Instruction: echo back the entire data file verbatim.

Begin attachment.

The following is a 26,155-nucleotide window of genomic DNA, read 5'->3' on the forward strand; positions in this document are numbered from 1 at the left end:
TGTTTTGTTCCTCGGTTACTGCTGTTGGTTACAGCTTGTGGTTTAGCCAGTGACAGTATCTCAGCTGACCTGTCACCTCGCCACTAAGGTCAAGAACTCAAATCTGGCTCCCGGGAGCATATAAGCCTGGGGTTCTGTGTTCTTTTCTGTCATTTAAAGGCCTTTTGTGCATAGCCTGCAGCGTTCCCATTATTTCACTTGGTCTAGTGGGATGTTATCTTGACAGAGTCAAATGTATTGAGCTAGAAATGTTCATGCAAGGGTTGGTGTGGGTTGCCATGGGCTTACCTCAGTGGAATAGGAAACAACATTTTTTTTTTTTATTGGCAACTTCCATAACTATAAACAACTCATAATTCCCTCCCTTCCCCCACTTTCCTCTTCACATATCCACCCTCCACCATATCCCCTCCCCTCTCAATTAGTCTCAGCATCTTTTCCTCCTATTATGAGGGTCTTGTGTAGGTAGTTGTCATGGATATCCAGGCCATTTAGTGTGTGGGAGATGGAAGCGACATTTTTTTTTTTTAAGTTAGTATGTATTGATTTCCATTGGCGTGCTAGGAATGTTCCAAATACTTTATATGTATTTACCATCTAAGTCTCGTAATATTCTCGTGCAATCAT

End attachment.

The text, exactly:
The following is a 26,155-nucleotide window of genomic DNA, read 5'->3' on the forward strand; positions in this document are numbered from 1 at the left end:
TGTTTTGTTCCTCGGTTACTGCTGTTGGTTACAGCTTGTGGTTTAGCCAGTGACAGTATCTCAGCTGACCTGTCACCTCGCCACTAAGGTCAAGAACTCAAATCTGGCTCCCGGGAGCATATAAGCCTGGGGTTCTGTGTTCTTTTCTGTCATTTAAAGGCCTTTTGTGCATAGCCTGCAGCGTTCCCATTATTTCACTTGGTCTAGTGGGATGTTATCTTGACAGAGTCAAATGTATTGAGCTAGAAATGTTCATGCAAGGGTTGGTGTGGGTTGCCATGGGCTTACCTCAGTGGAATAGGAAACAACATTTTTTTTTTTTATTGGCAACTTCCATAACTATAAACAACTCATAATTCCCTCCCTTCCCCCACTTTCCTCTTCACATATCCACCCTCCACCATATCCCCTCCCCTCTCAATTAGTCTCAGCATCTTTTCCTCCTATTATGAGGGTCTTGTGTAGGTAGTTGTCATGGATATCCAGGCCATTTAGTGTGTGGGAGATGGAAGCGACATTTTTTTTTTTTAAGTTAGTATGTATTGATTTCCATTGGCGTGCTAGGAATGTTCCAAATACTTTATATGTATTTACCATCTAAGTCTCGTAATATTCTCGTGCAATCAT